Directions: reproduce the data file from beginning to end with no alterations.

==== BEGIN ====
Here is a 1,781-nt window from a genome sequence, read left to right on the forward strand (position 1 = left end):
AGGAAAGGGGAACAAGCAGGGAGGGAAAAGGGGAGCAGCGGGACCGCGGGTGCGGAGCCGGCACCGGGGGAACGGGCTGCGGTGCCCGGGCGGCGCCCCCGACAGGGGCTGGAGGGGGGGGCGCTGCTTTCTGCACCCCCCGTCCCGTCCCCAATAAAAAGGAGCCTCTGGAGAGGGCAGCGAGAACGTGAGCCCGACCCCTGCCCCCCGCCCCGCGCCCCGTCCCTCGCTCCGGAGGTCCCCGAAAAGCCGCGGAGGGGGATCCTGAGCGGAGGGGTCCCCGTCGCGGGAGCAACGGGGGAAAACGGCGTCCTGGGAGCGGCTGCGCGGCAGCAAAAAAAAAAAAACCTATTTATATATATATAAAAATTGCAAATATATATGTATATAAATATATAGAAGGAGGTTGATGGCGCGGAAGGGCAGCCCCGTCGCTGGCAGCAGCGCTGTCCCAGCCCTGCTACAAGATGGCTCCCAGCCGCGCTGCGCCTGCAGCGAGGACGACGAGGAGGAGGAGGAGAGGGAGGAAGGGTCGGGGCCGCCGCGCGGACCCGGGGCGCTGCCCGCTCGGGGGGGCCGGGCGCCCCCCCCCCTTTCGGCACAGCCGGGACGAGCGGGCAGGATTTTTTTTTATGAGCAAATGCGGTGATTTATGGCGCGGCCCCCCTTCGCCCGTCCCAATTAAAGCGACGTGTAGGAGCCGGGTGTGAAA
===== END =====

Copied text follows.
Here is a 1,781-nt window from a genome sequence, read left to right on the forward strand (position 1 = left end):
AGGAAAGGGGAACAAGCAGGGAGGGAAAAGGGGAGCAGCGGGACCGCGGGTGCGGAGCCGGCACCGGGGGAACGGGCTGCGGTGCCCGGGCGGCGCCCCCGACAGGGGCTGGAGGGGGGGGCGCTGCTTTCTGCACCCCCCGTCCCGTCCCCAATAAAAAGGAGCCTCTGGAGAGGGCAGCGAGAACGTGAGCCCGACCCCTGCCCCCCGCCCCGCGCCCCGTCCCTCGCTCCGGAGGTCCCCGAAAAGCCGCGGAGGGGGATCCTGAGCGGAGGGGTCCCCGTCGCGGGAGCAACGGGGGAAAACGGCGTCCTGGGAGCGGCTGCGCGGCAGCAAAAAAAAAAAAACCTATTTATATATATATAAAAATTGCAAATATATATGTATATAAATATATAGAAGGAGGTTGATGGCGCGGAAGGGCAGCCCCGTCGCTGGCAGCAGCGCTGTCCCAGCCCTGCTACAAGATGGCTCCCAGCCGCGCTGCGCCTGCAGCGAGGACGACGAGGAGGAGGAGGAGAGGGAGGAAGGGTCGGGGCCGCCGCGCGGACCCGGGGCGCTGCCCGCTCGGGGGGGCCGGGCGCCCCCCCCCCTTTCGGCACAGCCGGGACGAGCGGGCAGGATTTTTTTTTATGAGCAAATGCGGTGATTTATGGCGCGGCCCCCCTTCGCCCGTCCCAATTAAAGCGACGTGTAGGAGCCGGGTGTGAAA